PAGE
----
In this context, Kadyrov has long sought to obtain revenues by placing the export of Chechen crude oil under the control of the Chechen Republic, i.e. under Kadyrov himself. These efforts began already during the rule of his father Akhmat, who publicly stated in spring 2004 that he demanded serious talks with President Putin about Chechnya’s oil. In the end, negotiations were precluded by Akhmat Kadyrov’s assassination.
Kadyrov has even raised the specter of involving Azerbaijan in the issue and the possible construction of new refineries by Azerbaijani investors.
However, even in the case that Chechnya would manage to obtain control of the revenues from oil exports, the Chechen leadership still fears losing its federal budgetary funding. In fact, Kadyrov’s government seeks to increase the subsidies, simply because it needs the money and has grown accustomed to this mode of economic planning. In addition, the ruling elite as well as ordinary Chechens perceive the subsidies as a kind of tax that the federal center pays for the complete devastation of Chechnya during two brutal wars.
Kadyrov has counted on the federal contribution to such an extent that according to some Chechen observers, he has not hesitated to take loans in Chechen banks with future subsidies as a guarantee. In order to curb embezzlement, subsidies are normally paid by the end of the year and are calculated in relation to projects that were actually implemented. Consequently, the loans have constituted a means for Kadyrov’s leadership to evade federal control.
Kadyrov has failed to build a profitable industrial base. The construction boom is slowly ebbing out, and has in any case not decreased the unemployment significantly as locals have rarely been employed by foreign companies. Consequently, the Chechen leadership suggests that federal funding should pay also for the construction of industrial and commercial buildings.
It is obvious that the visions of the Chechen leadership and the federal center are in conflict and that the level of distrust is increasing. The head of the North Caucasian federal district, Alexander Khloponin, does not hide his dissatisfaction and has already declared on several occasions that the federal district is the most problematic Russian region in terms of money laundering, which often happens through investment projects in Chechnya. He has also pointed out that in ten years; the center has not managed to cut financial support for the “boyeviks,” a comment clearly aimed at Kadyrov, whom Moscow supports mainly because of his role as a guarantor of Chechen stability and an ally against the so called illegal armed formations.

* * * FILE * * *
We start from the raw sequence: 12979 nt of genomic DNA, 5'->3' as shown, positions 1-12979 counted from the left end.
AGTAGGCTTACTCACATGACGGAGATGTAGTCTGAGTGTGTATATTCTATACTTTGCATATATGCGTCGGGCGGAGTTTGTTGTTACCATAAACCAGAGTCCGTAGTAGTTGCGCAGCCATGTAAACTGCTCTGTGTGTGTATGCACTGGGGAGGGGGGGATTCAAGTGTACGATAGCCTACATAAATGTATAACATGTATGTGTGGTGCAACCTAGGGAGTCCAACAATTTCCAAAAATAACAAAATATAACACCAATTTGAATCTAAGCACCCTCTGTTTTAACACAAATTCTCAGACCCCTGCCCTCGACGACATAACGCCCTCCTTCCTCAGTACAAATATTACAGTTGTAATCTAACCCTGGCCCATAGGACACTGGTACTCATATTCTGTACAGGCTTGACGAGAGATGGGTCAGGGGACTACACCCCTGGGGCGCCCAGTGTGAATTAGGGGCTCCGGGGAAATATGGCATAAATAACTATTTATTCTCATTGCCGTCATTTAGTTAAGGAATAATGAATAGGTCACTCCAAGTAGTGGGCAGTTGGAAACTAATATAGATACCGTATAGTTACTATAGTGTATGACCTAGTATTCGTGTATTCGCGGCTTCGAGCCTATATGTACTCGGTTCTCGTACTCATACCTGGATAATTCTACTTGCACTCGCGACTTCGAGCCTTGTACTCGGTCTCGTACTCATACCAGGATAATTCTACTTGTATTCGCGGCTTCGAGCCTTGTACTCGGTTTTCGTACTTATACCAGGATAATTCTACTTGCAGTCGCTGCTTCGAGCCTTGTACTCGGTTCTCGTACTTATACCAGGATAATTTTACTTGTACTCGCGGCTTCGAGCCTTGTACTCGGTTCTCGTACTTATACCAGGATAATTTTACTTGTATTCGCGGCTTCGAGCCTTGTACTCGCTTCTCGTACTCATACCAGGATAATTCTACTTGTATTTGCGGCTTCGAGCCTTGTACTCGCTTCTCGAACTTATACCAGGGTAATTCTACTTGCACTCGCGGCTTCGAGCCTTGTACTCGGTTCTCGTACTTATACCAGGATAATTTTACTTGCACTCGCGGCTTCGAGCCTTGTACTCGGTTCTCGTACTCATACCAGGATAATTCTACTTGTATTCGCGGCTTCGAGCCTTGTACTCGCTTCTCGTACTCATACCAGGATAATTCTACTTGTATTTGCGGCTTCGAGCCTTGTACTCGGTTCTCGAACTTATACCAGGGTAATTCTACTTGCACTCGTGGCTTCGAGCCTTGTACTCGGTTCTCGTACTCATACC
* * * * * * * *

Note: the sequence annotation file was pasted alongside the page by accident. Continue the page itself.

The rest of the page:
CONCLUSIONS: The question of financing the Chechen Republic and handling the federal budgetary resources is a complicated issue to resolve. While Chechnya is a subsidized region it does not represent any exception in the North Caucasus region, and receives proportionally less subsidies than Dagestan and Ingushetia. Chechnya does not receive any revenues from its natural resources. While it has a share of the business controlled by the Russian state company Rosneft, it has no control over the oil wealth. As The Accounts Chamber of the Russian Federation has revealed, Chechnya does not manage the budgetary resources transparently and responsibly and it is also probable that the audit has not disclosed all the controversies.
Chechnya will likely continue to be funded primarily from the federal budget as it would otherwise not be able to function and the situation in Chechnya could dramatically destabilize. The Kadyrov leadership’s reaction would be highly unpredictable in such a situation. The Chechen leadership is economically dependent on the federal center; but in a historical perspective, it is politically unprecedentedly sovereign. The more successful Kadyrov will be in bolstering the illusion of stability and his effectiveness in the struggle against the illegal armed formations, the less probable it is that any significant changes in the mode Chechnya is financed will appear, regardless of the Accounts Chamber’s audits.
AUTHOR’S BIO: Tomáš Šmíd is Assistant Professor at Masaryk University in Brno, Czech Republic. He was a Fulbright Fellow at the Central Asia-Caucasus Institute in 2010/2011.